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Singapore’s National University of Singapore has debuted “Introduction to Advanced Meat Alternatives”, a graduate-level alt-protein module. It launches in January 2022 and is the first of its kind in Southeast Asia. The module lasts 13 weeks and is run by the National University Of Singapore’s (NUS) Food Science and Technology department. Course specifics have been created alongside The Good Food Institute Asia Pacific (GFI APAC).
In 2021, Singapore’s Nanyang Technological University delivered an undergraduate alt-protein module. This was similarly created with the GFI APAC. Together, the two modules represent a shift in future food tech qualifications, with alt-proteins proving to be a necessary knowledge area.
Creating the pioneers of the future
Demand for alternative proteins is growing exponentially, especially in Asia Pacific. It has been identified as the fastest-growing region in terms of not just consuming, but creating products.
“The acceleration of alternative proteins in Asia Pacific has arrived, and not a moment too soon, because conventional meat production is ill-equipped to handle the escalating pressures of skyrocketing protein demand, increased climate disruption, and threats of viral outbreaks,” said acting managing director Mirte Gosker in the GFI APAC report. “This clear vote of confidence for smarter ways of making meat signals the beginning of a seismic shift, but to fulfill countries’ net-zero emission pledges and deliver increased food security, we need governments to match the enthusiasm of the investment community by redoubling their support for plant-based and cultivated meat R&D.”
The new module from NUS is intended to channel promising young scientists towards food technology—specifically into precision fermentation and cultivated meat sectors. With both undergraduate and graduate modules available, Singaporean students are encouraged to see themselves as part of a future solution.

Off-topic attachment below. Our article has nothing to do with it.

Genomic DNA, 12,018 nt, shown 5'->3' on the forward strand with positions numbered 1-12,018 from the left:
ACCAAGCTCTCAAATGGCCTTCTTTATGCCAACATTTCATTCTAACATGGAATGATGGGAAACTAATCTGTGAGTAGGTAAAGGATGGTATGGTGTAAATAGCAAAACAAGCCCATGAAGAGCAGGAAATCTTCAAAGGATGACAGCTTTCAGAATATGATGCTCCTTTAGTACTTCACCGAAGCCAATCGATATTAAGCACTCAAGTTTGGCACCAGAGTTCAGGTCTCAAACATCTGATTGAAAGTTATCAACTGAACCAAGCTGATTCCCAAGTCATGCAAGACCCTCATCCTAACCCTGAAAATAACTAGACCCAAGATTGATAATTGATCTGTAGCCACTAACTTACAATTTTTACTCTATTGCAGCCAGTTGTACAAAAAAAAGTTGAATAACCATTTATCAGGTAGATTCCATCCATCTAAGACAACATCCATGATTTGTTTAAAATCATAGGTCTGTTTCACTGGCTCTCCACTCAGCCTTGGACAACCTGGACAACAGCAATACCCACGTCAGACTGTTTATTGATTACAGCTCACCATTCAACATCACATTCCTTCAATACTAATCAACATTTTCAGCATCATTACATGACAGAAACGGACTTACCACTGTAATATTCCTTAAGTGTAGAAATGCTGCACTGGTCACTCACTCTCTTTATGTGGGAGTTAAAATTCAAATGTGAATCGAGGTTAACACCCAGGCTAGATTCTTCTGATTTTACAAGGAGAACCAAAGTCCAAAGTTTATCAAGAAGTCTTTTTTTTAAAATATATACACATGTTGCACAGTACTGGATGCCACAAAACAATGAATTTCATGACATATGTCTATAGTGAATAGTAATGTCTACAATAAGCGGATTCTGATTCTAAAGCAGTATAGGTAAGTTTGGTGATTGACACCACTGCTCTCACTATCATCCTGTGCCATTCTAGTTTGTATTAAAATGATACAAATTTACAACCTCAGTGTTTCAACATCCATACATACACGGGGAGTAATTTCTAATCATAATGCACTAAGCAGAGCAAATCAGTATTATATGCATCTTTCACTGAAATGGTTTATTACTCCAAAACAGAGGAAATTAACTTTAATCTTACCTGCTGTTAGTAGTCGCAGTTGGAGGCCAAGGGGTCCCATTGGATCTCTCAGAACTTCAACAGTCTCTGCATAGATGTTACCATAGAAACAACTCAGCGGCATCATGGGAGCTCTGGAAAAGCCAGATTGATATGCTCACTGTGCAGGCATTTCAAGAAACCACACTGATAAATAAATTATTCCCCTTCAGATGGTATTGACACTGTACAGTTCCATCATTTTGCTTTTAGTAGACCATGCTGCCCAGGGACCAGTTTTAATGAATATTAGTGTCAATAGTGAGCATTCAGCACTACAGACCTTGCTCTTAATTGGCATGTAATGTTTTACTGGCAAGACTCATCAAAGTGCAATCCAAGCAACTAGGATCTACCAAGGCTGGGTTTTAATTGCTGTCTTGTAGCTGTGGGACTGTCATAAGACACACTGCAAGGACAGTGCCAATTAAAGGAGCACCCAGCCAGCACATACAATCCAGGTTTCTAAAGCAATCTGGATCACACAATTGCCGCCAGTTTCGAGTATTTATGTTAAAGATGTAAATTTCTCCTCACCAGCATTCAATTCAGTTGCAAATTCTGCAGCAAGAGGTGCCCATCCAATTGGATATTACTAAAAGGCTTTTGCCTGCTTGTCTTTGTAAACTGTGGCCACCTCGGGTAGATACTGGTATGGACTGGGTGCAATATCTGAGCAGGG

Food security is an ongoing priority, with the diversification of food sources being hailed as the key to Singapore’s future. A focus on sustainable and ethical end products is part of the alt-protein module development at NUS.
“The eyes of the world are looking to young scientists to alleviate the looming environmental and food security crises stemming from industrial animal agriculture,” said Gosker. “There is no pathway to achieving global climate goals without changing the way we produce protein, so teaching the science of making meat from plants and cultivating it from cells means empowering students with the skills necessary to save their own future.”
NUS was ranked 22nd out of 200 in the Best Global Universities for Food Science and Technology in findings delivered by U.S. News & World Report.
Singapore leading the way
The APAC region is pressing ahead with alternative protein development. Big players such as TiNDLE have expanded into the U.S. and Middle East. Meanwhile, smaller operations such as Karana have extended their reach across the region.
Now, startups are being celebrated back on home soil, with a particular focus on cultivated and fermented solutions. U.S. startup Eat Just was granted permission to sell its cultivated chicken meat back in December 2020. Domestic success stories are now being created.
Temasek recently announced it is launching a new platform dedicated to supporting domestic alt-protein startups. The move comes after industry experts declared the sector still underfunded, particularly by the public. The platform will be operated alongside public-affiliated agencies with a shared goal of supporting the Food Tech Innovation Centre (FTIC).
Lead image courtesy of the National University of Singapore.